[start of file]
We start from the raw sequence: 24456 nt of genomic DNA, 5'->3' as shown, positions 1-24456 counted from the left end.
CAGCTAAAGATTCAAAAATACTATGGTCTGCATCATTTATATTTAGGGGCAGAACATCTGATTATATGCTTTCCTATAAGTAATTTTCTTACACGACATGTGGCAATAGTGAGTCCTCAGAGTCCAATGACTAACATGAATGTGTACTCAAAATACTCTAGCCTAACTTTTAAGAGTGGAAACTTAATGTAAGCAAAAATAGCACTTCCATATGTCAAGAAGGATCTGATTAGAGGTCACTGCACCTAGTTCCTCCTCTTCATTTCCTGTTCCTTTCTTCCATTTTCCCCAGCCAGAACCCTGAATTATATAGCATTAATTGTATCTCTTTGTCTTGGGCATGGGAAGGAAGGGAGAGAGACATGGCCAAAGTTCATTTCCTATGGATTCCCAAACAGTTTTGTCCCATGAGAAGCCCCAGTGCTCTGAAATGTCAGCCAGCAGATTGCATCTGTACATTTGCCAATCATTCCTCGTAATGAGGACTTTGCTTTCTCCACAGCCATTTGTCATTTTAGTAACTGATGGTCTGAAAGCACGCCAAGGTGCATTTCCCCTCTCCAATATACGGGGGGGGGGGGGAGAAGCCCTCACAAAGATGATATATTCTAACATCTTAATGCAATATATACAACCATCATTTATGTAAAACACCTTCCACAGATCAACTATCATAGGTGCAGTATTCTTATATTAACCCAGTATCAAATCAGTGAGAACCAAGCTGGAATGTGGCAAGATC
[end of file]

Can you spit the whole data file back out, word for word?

We start from the raw sequence: 24456 nt of genomic DNA, 5'->3' as shown, positions 1-24456 counted from the left end.
CAGCTAAAGATTCAAAAATACTATGGTCTGCATCATTTATATTTAGGGGCAGAACATCTGATTATATGCTTTCCTATAAGTAATTTTCTTACACGACATGTGGCAATAGTGAGTCCTCAGAGTCCAATGACTAACATGAATGTGTACTCAAAATACTCTAGCCTAACTTTTAAGAGTGGAAACTTAATGTAAGCAAAAATAGCACTTCCATATGTCAAGAAGGATCTGATTAGAGGTCACTGCACCTAGTTCCTCCTCTTCATTTCCTGTTCCTTTCTTCCATTTTCCCCAGCCAGAACCCTGAATTATATAGCATTAATTGTATCTCTTTGTCTTGGGCATGGGAAGGAAGGGAGAGAGACATGGCCAAAGTTCATTTCCTATGGATTCCCAAACAGTTTTGTCCCATGAGAAGCCCCAGTGCTCTGAAATGTCAGCCAGCAGATTGCATCTGTACATTTGCCAATCATTCCTCGTAATGAGGACTTTGCTTTCTCCACAGCCATTTGTCATTTTAGTAACTGATGGTCTGAAAGCACGCCAAGGTGCATTTCCCCTCTCCAATATACGGGGGGGGGGGGGAGAAGCCCTCACAAAGATGATATATTCTAACATCTTAATGCAATATATACAACCATCATTTATGTAAAACACCTTCCACAGATCAACTATCATAGGTGCAGTATTCTTATATTAACCCAGTATCAAATCAGTGAGAACCAAGCTGGAATGTGGCAAGATC